Should Argentina Adopt the Dollar?

Por Nicolás Cachanosky & William J. Luther Publicado el 11/2/19 en




On the campaign trail, Mauricio Macri vowed to fight inflation. Now, three years into his administration, it looks like that requires more commitment than he and his team of economic advisors envisioned. Argentina ended 2018 with an annual inflation rate of 47.6 percent. That is the highest rate since the early 1990s, when Argentina’s bout with hyperinflation came to an end. With this in mind, some (including John CochraneSteve Hanke, and Mary Anastasia O’Grady) have called for Argentina to abandon the peso in favor of the dollar.

Dollarization became a relevant policy option in Latin America beginning around 2000. Ecuador dollarized in January 2000. El Salvador dollarized in 2001. But Argentina, which had established a currency board in 1991, moved in the opposite direction following its 2001 crisis. On January 6, 2002, it broke its one-for-one peg with the dollar. The results have been disastrous.

The argument for dollarization is relatively straightforward. Argentina has shown itself incapable of managing the money supply appropriately. The annual rate of inflation has averaged an astounding 55 percent since the central bank was founded in 1935. It would do better by outsourcing its monetary policy. Half measures, like adopting a fixed exchange rate or establishing an orthodox currency board, might work elsewhere. But Argentina has in the past broken the promises implicit in those reforms. In order for its commitment to be credible now, it must go all the way. Replacing the peso with the dollar would remove any potential for the central bank to monetize government debts and put pressure on the Treasury to balance its budget. Inflation expectations would plummet. And low and stable inflation would follow.

Straightforward as the reform is, calls for dollarization in Argentina have largely fallen on deaf ears. Some fret about the consequent loss of monetary policy. Some argue that the requisite reforms would make dollarization unnecessary. Those holding such views cling to the possible, while ignoring the probable.

Dollarization and Domestic Monetary Policy

When a country adopts the dollar, it loses the ability to conduct independent monetary policy. It has no control over the supply of dollars in circulation. If the Federal Reserve engages in expansionary monetary policy, dollarized countries get expansionary monetary policy. If the Fed engages in contractionary monetary policy, dollarized countries get contractionary monetary policy. In other words, dollarized countries are stuck with whatever monetary policy the Fed pursues—and there is little reason to think the Fed will take those dollarized countries into account when setting policy.

Those opposed to dollarization see the outsourcing of monetary policy as a cost. They note that a well-functioning central bank might do a better job than the monetary policy imported from abroad. If the demand for money were to increase in Argentina, for example, the domestic central bank could offset the increase in demand with a corresponding increase in supply to prevent a recession. Without a domestic central bank, changes in the demand for money in Argentina are likely to be ignored. Hence, those opposed to dollarization conclude, Argentina would be better off having its own currency managed by a domestic central bank.

There is no denying that dollarization would prevent Argentina from conducting effective monetary policy. But that is hardly a cost if Argentina is unlikely to conduct effective monetary policy anyway. Argentina has not conducted effective monetary policy in the past. And there is little reason to believe it will conduct monetary policy any better in the future. One should not let the perfect be the enemy of the good. The first-best solution, where the central bank carefully manages the supply of pesos, is possible. But it is highly improbable. Therefore, the second-best solution of dollarization is probably the best one can hope for.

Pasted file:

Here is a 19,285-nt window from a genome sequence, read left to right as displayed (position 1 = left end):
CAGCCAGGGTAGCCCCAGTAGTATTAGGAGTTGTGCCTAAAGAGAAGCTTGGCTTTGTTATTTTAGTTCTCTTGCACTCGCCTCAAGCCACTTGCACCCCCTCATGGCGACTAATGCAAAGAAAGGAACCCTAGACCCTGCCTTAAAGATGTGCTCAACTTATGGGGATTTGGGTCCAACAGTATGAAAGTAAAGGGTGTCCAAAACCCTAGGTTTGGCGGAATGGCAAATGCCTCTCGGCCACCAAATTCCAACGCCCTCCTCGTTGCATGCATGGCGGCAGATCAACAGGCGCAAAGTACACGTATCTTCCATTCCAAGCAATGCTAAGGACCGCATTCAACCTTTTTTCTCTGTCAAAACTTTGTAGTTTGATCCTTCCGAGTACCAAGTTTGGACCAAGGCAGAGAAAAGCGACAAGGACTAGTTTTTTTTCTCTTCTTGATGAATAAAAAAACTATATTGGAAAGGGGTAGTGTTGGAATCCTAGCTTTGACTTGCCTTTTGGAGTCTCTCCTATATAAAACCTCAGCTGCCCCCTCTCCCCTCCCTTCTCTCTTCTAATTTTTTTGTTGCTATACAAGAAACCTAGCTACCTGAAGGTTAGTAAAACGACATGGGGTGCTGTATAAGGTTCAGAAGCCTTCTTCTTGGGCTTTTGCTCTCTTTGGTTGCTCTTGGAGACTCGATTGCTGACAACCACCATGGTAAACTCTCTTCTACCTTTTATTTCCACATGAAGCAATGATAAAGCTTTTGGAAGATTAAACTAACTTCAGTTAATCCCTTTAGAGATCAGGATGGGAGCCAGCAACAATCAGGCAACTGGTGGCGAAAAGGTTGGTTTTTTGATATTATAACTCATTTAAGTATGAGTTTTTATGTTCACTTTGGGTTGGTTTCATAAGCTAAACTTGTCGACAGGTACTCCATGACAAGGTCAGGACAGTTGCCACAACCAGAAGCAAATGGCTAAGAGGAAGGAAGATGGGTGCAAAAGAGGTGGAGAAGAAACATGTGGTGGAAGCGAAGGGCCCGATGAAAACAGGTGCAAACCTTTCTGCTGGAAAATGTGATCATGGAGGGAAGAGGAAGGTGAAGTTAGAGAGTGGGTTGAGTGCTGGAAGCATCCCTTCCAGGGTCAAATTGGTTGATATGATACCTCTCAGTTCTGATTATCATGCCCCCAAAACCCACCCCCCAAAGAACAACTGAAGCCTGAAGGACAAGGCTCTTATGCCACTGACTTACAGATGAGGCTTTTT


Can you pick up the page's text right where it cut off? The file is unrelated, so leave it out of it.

Dollarization and the Requisite Institutional Reforms

Dollarization is not a panacea. Argentina faces many problems. Its structural deficit, for example, is out of control. The government spends too much and taxes too little. If Argentina is to prosper going forward, fiscal reform is essential.

But the structural deficit—and corresponding ballooning of outstanding debt—is in large part why peso holders have such high inflation expectations. They worry, quite reasonably, that the central bank will print money to extinguish growing debts, that their deposit balances will be converted to treasury bonds prior to an inevitable default. And, perversely, these high inflation expectations necessitate monetary expansion in order to keep money from becoming too tight. By relieving the underlying pressure responsible for high inflation, those opposed to dollarization claim, the requisite fiscal reforms make dollarization unnecessary.

They are correct, so far as it goes. If the requisite fiscal reform were made, there would be little reason to dollarize. But, once again, one must distinguish the possible from the probable. It is possible that the fiscal authority will submit to the requisite reform despite having access to a central bank that might be called upon to monetize the debt. But the odds of implementing such reforms are much improved when the potential for monetization is removed.

The Case for Dollarization

As noted, dollarization is not a first-best solution. It precludes effective monetary policy. It is unnecessary when a country has its fiscal affairs are in order. For these reasons, dollarization is entirely inappropriate for most countries.

But Argentina is not like most countries. It has a history of fiscal profligacy and monetary mismanagement. It has failed, time and time again, to honor its commitments. As a result, the first-best solution is unobtainable in Argentina. It must settle for second-best.

Fortunately, the second-best alternative of dollarization is quite good—even more so when compared to feasible alternatives in Argentina. Low inflation and the fiscal reforms encouraged by dollarization would allow ordinary Argentinians to flourish once again.